The Evangelicals are not unique in adjusting their social and political beliefs to scripture teaching; a portion of the Mormon, Catholic, and Protestant denominations is similarly guided and together they constitute the Religious Right.
The religious conservative organizations persuade multitudes to favor their direction on vital issues. A tax-free status increases contributions and adds to finances for political activities.
The Vital Issues
Extreme religious leaders proclaim the need for Dominionism to avoid a loss of choices. From conception to death, a soulless government denies them choices. They are pushed to fight for stability, for freedom, for their social conservatism, and for the issues that define their existence
· Abortion is a never-ending issue that unites many religious groups. These groups promote local laws to inhibit abortion. They have managed to get Supreme Court judges to reverse the Roe vs. Wade decision.
· Religious extremists require the inclusion of teaching creationism along with evolution.
· Foreign policy initiatives of the Religious Right are driven by ultra-patriotism and U.S. exceptionalism, by the causal potency of God in selecting America for an exceptional position that the rest of the world must admire, emulate, and not contradict. The Middle East Conflict has excited the Christian Fundamentalists as if it were a God driven plan to fulfill biblical prophecies. Their support for Israel exceeds Jewish support for Israel and their voting potential deters the U.S. Congress from an honest debate on the issue.
· Stem cell research violates most religious beliefs in conception. Religious groups argue for laws preventing the use of fetuses for stem cell research.
· Islam infuriates Christian Fundamentalists. An obsessive hatred for Islam drives Christian Fundamentalists to attitudes that portend a clash of civilizations
· LGBT Rights is another initiative that arouses the full fury of the conservative religions. Their interpretations of scriptures guide an agenda that essentially views LBGT rights as a disturbance to social order.
The New Religious Right
Previously prominent leaders of the Religious Right — Jerry Falwell, founder of the Moral Majority, Pat Robertson, chairman of the Christian Broadcasting Network, and former Christian Coalition leader Ralph Reed Jr. have disappeared from the political scene. Another breed of less effective but active leaders has replaced these powerful spokespersons.
Jerry Falwell Jr. could not successfully follow his father’s achievements. Mutual charges of corruption, sexual misconduct, and questionable financial dealings between Falwell Jr, and Liberty University officials have debilitated the Moral Majority.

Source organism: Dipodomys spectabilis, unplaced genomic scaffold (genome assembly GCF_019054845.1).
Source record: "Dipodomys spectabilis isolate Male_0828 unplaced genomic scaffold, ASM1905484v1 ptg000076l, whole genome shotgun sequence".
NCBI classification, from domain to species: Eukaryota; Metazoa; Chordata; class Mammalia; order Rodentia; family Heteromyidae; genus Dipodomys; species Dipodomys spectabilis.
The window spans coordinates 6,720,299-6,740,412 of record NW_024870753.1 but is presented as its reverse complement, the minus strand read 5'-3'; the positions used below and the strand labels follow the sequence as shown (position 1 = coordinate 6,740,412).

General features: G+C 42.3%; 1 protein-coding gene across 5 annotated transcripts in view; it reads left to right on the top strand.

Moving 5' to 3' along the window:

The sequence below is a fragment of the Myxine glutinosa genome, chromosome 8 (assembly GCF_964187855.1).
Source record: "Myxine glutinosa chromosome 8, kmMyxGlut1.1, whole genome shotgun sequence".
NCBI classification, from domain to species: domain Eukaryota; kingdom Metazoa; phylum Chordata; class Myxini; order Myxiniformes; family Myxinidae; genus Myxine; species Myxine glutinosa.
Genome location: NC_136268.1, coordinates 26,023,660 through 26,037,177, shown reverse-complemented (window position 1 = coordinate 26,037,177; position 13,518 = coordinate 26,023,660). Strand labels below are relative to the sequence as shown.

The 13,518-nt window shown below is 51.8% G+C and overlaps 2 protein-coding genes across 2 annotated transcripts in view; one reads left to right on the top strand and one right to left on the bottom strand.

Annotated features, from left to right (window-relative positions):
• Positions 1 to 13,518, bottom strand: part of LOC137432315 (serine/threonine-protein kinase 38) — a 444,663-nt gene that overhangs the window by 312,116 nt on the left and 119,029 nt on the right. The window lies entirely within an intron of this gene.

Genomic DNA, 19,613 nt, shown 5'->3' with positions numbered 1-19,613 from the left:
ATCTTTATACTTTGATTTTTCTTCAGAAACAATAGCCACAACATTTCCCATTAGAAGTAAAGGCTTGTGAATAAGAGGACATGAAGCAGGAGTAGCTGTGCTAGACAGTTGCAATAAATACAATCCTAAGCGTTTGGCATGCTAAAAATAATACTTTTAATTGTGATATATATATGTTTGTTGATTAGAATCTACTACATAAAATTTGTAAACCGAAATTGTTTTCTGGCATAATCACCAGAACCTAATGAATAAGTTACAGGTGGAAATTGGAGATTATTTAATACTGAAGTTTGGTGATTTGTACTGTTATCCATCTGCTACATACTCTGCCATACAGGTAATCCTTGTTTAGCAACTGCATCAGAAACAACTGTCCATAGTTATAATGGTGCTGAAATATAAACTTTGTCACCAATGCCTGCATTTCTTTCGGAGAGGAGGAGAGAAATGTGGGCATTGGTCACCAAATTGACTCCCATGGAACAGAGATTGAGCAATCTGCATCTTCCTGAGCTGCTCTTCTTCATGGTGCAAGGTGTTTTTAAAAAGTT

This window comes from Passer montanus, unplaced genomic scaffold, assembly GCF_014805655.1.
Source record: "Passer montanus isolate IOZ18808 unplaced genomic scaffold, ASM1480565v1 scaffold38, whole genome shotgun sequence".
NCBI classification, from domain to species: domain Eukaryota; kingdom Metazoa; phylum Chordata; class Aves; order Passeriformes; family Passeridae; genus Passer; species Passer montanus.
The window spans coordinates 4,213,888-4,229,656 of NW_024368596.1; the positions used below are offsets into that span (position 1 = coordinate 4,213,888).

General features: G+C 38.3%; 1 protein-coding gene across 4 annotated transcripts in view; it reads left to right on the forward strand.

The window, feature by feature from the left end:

After James C. Dobson, once considered the most influential of Religious Right leaders, left his Focus on the Family (FOF), the organization continued to do what it implies; focus on self-defined family values but severely reduced its attention to political activities. Have a question on relationships, marriage, entertainment, parenting, social issues, life challenges, or faith ─ FOF has an answer, a biblical answer. People for the American Way describes FOF as:
...anti-choice, anti-gay, and against sex education curricula that are not strictly abstinence-only. Local schoolbook censors frequently use Focus on the Family's material when challenging a book or curriculum in the public schools. FOF also focuses on religion in public schools, encouraging Christian teachers to establish prayer groups in schools.
Family Research Council and its leader, Tony Perkins, are the most prominent in the Religious Right.
The peripatetic Dr. James Dobson also founded the Family Research Council (FRC) as a lobbying group for his Focus on Family. Tony Perkins, a two-term Louisiana state representative and a candidate for the United States Senate in 2002, became its supervisor in 2003, and greatly increased FRC lobbying activities and its promotion of socially conservative views. FRC's website defines its organization as:
Championing marriage and family as the foundation of civilization, the seedbed of virtue, and the wellspring of society. FRC shapes public debate and formulates public policy that values human life and upholds the institutions of marriage and the family. Believing that God is the author of life, liberty, and the family, FRC promotes the Judeo-Christian worldview as the basis for a just, free, and stable society.